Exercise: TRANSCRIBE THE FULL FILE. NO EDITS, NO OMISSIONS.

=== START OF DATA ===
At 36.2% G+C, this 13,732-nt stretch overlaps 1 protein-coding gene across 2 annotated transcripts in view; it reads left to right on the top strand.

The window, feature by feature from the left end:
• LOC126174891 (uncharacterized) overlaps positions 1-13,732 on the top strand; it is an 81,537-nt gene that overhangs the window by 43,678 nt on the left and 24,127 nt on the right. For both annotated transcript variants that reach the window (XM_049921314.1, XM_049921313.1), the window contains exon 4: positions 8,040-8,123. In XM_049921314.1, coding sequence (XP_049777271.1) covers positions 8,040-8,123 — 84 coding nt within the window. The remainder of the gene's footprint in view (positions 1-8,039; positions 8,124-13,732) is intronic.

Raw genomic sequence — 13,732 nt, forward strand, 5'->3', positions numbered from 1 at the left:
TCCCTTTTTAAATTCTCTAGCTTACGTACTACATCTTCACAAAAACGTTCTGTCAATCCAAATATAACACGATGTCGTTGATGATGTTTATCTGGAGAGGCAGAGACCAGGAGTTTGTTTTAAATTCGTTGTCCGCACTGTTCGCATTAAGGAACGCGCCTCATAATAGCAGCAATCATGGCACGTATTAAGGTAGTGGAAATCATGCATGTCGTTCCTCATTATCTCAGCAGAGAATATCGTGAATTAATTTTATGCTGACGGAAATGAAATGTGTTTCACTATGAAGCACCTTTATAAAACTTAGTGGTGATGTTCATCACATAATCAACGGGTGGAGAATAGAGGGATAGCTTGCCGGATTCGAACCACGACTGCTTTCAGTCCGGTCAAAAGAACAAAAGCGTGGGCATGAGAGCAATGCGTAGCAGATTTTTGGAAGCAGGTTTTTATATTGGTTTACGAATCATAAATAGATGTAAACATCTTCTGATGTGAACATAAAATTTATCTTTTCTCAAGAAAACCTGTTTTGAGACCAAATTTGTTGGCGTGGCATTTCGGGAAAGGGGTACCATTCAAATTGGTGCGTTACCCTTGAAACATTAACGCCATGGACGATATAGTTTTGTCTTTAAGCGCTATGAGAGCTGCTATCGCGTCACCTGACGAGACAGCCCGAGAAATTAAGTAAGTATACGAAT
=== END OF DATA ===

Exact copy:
At 36.2% G+C, this 13,732-nt stretch overlaps 1 protein-coding gene across 2 annotated transcripts in view; it reads left to right on the top strand.

The window, feature by feature from the left end:
• LOC126174891 (uncharacterized) overlaps positions 1-13,732 on the top strand; it is an 81,537-nt gene that overhangs the window by 43,678 nt on the left and 24,127 nt on the right. For both annotated transcript variants that reach the window (XM_049921314.1, XM_049921313.1), the window contains exon 4: positions 8,040-8,123. In XM_049921314.1, coding sequence (XP_049777271.1) covers positions 8,040-8,123 — 84 coding nt within the window. The remainder of the gene's footprint in view (positions 1-8,039; positions 8,124-13,732) is intronic.

Raw genomic sequence — 13,732 nt, forward strand, 5'->3', positions numbered from 1 at the left:
TCCCTTTTTAAATTCTCTAGCTTACGTACTACATCTTCACAAAAACGTTCTGTCAATCCAAATATAACACGATGTCGTTGATGATGTTTATCTGGAGAGGCAGAGACCAGGAGTTTGTTTTAAATTCGTTGTCCGCACTGTTCGCATTAAGGAACGCGCCTCATAATAGCAGCAATCATGGCACGTATTAAGGTAGTGGAAATCATGCATGTCGTTCCTCATTATCTCAGCAGAGAATATCGTGAATTAATTTTATGCTGACGGAAATGAAATGTGTTTCACTATGAAGCACCTTTATAAAACTTAGTGGTGATGTTCATCACATAATCAACGGGTGGAGAATAGAGGGATAGCTTGCCGGATTCGAACCACGACTGCTTTCAGTCCGGTCAAAAGAACAAAAGCGTGGGCATGAGAGCAATGCGTAGCAGATTTTTGGAAGCAGGTTTTTATATTGGTTTACGAATCATAAATAGATGTAAACATCTTCTGATGTGAACATAAAATTTATCTTTTCTCAAGAAAACCTGTTTTGAGACCAAATTTGTTGGCGTGGCATTTCGGGAAAGGGGTACCATTCAAATTGGTGCGTTACCCTTGAAACATTAACGCCATGGACGATATAGTTTTGTCTTTAAGCGCTATGAGAGCTGCTATCGCGTCACCTGACGAGACAGCCCGAGAAATTAAGTAAGTATACGAAT